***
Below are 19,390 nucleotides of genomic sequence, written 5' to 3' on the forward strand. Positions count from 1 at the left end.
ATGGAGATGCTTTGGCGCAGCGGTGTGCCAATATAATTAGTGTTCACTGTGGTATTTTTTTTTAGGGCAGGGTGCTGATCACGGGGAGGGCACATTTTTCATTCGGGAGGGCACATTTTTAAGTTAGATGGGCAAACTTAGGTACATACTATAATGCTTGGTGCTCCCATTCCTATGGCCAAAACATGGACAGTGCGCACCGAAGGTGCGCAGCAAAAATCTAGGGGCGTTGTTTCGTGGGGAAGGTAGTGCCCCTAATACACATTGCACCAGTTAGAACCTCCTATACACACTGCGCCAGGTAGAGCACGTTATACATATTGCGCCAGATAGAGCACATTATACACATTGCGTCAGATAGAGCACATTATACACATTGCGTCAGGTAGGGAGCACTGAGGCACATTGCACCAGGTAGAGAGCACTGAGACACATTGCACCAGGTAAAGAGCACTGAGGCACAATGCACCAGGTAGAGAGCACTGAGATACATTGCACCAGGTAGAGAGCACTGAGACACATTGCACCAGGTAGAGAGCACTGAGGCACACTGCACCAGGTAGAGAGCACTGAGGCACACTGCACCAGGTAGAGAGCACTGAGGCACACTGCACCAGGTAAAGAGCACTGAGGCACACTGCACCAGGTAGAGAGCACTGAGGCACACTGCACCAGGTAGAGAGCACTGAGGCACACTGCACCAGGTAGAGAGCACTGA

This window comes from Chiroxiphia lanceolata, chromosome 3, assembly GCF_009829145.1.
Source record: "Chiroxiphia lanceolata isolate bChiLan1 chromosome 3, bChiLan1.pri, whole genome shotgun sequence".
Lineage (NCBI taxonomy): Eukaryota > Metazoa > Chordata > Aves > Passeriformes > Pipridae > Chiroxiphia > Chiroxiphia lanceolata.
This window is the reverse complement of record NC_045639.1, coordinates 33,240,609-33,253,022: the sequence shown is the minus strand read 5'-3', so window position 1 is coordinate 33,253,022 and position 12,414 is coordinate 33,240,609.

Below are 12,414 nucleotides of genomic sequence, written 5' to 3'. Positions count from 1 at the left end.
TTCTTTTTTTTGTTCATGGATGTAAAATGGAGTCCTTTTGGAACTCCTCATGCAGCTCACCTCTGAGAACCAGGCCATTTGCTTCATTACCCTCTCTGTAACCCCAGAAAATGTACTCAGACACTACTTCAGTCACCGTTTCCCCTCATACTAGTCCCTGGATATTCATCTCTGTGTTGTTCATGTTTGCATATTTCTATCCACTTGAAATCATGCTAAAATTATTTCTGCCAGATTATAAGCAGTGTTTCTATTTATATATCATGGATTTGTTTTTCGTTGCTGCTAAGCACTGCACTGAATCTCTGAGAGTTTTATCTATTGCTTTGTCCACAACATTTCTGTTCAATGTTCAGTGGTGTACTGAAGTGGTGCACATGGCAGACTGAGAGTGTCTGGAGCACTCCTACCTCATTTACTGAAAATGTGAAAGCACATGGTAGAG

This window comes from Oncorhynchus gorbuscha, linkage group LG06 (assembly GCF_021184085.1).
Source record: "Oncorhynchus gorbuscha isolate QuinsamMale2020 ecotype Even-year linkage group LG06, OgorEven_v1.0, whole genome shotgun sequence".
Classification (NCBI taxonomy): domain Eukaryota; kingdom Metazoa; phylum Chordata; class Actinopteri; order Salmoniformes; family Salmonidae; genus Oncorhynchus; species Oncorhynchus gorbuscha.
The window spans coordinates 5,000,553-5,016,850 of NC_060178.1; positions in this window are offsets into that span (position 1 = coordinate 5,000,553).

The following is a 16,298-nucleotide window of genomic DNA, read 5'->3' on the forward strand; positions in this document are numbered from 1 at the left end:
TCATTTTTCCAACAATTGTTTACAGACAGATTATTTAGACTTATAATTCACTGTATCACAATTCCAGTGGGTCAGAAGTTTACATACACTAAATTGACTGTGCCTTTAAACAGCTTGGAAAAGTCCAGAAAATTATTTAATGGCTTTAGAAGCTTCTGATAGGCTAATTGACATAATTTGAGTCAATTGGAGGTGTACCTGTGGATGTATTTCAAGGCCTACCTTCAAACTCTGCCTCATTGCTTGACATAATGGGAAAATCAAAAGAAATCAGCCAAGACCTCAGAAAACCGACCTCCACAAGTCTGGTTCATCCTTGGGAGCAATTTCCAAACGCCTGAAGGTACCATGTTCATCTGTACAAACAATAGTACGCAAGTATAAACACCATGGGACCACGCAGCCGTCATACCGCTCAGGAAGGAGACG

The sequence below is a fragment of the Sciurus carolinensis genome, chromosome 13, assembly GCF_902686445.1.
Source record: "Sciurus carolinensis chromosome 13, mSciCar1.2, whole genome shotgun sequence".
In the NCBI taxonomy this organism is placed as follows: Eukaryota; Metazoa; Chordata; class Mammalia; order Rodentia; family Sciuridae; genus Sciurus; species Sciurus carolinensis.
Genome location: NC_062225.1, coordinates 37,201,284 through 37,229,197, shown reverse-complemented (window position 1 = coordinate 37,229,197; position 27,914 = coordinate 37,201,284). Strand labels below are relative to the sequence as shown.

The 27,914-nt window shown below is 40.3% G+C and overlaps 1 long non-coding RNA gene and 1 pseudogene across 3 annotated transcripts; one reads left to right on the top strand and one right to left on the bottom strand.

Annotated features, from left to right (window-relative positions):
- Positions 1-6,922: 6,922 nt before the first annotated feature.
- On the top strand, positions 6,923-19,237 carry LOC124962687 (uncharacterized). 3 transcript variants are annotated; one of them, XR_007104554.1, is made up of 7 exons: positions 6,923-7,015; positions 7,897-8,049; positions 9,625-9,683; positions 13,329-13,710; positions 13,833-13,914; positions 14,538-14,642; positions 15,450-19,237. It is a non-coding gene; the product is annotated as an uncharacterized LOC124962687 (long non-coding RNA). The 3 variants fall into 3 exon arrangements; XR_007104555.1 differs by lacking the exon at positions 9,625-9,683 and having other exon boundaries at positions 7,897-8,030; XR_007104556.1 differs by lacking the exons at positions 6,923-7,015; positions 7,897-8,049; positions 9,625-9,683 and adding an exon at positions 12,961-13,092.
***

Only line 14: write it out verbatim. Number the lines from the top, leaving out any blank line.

TCATTTTTCCAACAATTGTTTACAGACAGATTATTTAGACTTATAATTCACTGTATCACAATTCCAGTGGGTCAGAAGTTTACATACACTAAATTGACTGTGCCTTTAAACAGCTTGGAAAAGTCCAGAAAATTATTTAATGGCTTTAGAAGCTTCTGATAGGCTAATTGACATAATTTGAGTCAATTGGAGGTGTACCTGTGGATGTATTTCAAGGCCTACCTTCAAACTCTGCCTCATTGCTTGACATAATGGGAAAATCAAAAGAAATCAGCCAAGACCTCAGAAAACCGACCTCCACAAGTCTGGTTCATCCTTGGGAGCAATTTCCAAACGCCTGAAGGTACCATGTTCATCTGTACAAACAATAGTACGCAAGTATAAACACCATGGGACCACGCAGCCGTCATACCGCTCAGGAAGGAGACG